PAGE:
Court Settlement Requires Feds to Make Initial Decision by September 10, 2009
ANCHORAGE, Alaska— A federal judge today approved a settlement between the Center for Biological Diversity and the U.S. Fish and Wildlife Service requiring the agency to consider whether the Pacific walrus may warrant the protections of the Endangered Species Act. Under the settlement, the Fish and Wildlife Service must make an initial finding on the Center’s petition requesting protection of the walrus by September 10, 2009, with a subsequent decision as to whether the species should be protected the following year.
The Center petitioned the Service to protect the Pacific walrus in February 2008 and filed suit late last year when the agency refused to process the petition. The primary threat to the walrus is the loss of its sea-ice habitat in the face of global warming. The species is also threatened by planned oil development in the Chukchi Sea off Alaska.
“The Endangered Species Act is our nation’s strongest law for wildlife protection and, properly applied, can help shepherd the walrus through the stresses brought on by a melting Arctic,” said Rebecca Noblin, of the Center for Biological Diversity in Anchorage. “But unless we take drastic action to reduce greenhouse pollution, the grim reaper of global warming will ultimately claim the Pacific walrus as a victim.”
Listing under the Endangered Species Act will provide broad protection to the Pacific walrus, including a requirement that U.S. federal agencies ensure that any action they carry out, authorize, or fund will not “jeopardize the continued existence” of Pacific walruses or adversely modify their critical habitat. The statute also requires the secretary of the interior to prepare and implement recovery plans for listed species. Listing of the walrus would not affect subsistence harvest of the species by Alaska natives, which is exempted from the law’s prohibitions.
The Pacific walrus is a well-known resident of the Arctic seas between Alaska and Siberia whose existence is intimately linked with the sea ice. The walrus, whose scientific name means “tooth-walking sea horse,” uses the sea ice as a platform from which to forage for clams and mussels in the relatively shallow waters over the continental shelf. Female walruses and their calves follow the sea ice year-round and rely on the safety of ice floes for nursing their calves and as essential resting platforms between foraging bouts, since they cannot continually swim. All Pacific walrus are dependent on sea ice for breeding activities in winter.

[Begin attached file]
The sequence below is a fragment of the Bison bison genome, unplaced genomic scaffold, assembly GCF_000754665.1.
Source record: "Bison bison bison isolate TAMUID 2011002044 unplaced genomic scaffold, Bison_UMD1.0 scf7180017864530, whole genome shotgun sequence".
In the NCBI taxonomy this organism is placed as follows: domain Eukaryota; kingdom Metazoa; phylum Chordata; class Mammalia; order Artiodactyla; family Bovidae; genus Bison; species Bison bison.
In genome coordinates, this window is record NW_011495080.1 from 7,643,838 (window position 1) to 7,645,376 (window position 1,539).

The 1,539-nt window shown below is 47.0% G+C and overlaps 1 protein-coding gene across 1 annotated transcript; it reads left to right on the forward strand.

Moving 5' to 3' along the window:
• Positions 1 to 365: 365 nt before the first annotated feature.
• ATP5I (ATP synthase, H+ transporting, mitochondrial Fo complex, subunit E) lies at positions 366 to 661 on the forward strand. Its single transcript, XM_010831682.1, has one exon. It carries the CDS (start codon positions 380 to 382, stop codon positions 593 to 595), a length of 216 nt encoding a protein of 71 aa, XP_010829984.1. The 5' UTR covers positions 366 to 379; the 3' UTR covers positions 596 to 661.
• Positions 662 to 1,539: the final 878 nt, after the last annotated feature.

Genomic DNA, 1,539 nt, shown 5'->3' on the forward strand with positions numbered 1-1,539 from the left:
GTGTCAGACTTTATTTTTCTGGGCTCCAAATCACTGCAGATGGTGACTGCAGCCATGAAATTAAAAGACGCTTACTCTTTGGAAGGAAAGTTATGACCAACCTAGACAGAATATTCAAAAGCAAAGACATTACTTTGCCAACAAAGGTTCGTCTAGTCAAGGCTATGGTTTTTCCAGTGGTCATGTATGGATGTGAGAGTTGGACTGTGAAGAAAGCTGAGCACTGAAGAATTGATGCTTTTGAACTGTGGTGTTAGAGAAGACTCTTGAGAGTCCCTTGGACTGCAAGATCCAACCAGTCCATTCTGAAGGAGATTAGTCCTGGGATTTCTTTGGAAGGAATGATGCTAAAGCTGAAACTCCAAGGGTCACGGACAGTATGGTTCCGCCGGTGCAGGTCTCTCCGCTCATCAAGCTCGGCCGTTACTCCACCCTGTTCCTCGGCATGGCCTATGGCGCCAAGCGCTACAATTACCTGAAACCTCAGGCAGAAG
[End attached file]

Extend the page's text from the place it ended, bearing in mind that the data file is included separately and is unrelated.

The rapid melting of sea ice is forcing the Pacific walrus into a land-based existence for which it is not adapted. In 2007, the early and extensive disappearance of summer sea ice pushed females and calves onto land on the Russian and Alaskan coasts in abnormally dense herds. As a result, calves suffered high mortality on land due to trampling by those herds. Walrus calves, unable to swim as long as adults, have also been observed abandoned by their mothers at sea, which has been attributed to the disappearance of the sea ice on which they would normally rest.
At the same time that the walrus’s sea-ice habitat is melting away, the species’ habitat is being auctioned off to oil companies to extract more fossil fuels that will further accelerate global warming and the melting of the Arctic. In 2008 the Bush administration leased 2.7 million acres of the Chukchi Sea off Alaska to oil companies. The Chukchi Sea is the most important foraging area for Pacific walrus and is also home to one of only two polar bear populations in the United States.
Interior Secretary Ken Salazar is currently reviewing whether to defend from legal challenges the Chukchi leases as well as other Bush regulations authorizing oil companies to harass walrus and polar bears. However, in the past two weeks, Salazar adopted Bush rules that limit protections for the polar bear, and in a court filing defended the validity of the Chukchi leases even though the underlying leasing plan was thrown out by the court. Salazar’s responses to two other Chukchi-related cases are due in the coming weeks.
“Unfortunately for the walrus, the polar bear, and the entire Arctic ecosystem, Secretary Salazar seems more inclined to protect Big Oil than America’s imperiled wildlife,” said Noblin. “While the Pacific walrus took an important step toward legal protection today, unless Secretary Salazar spares its habitat from oil development, in the coming years we will be writing the species’ obituary rather than its recovery plan.”
The Center for Biological Diversity is a national nonprofit conservation organization with more than 220,000 members and online activists dedicated to the protection of endangered species and wild places.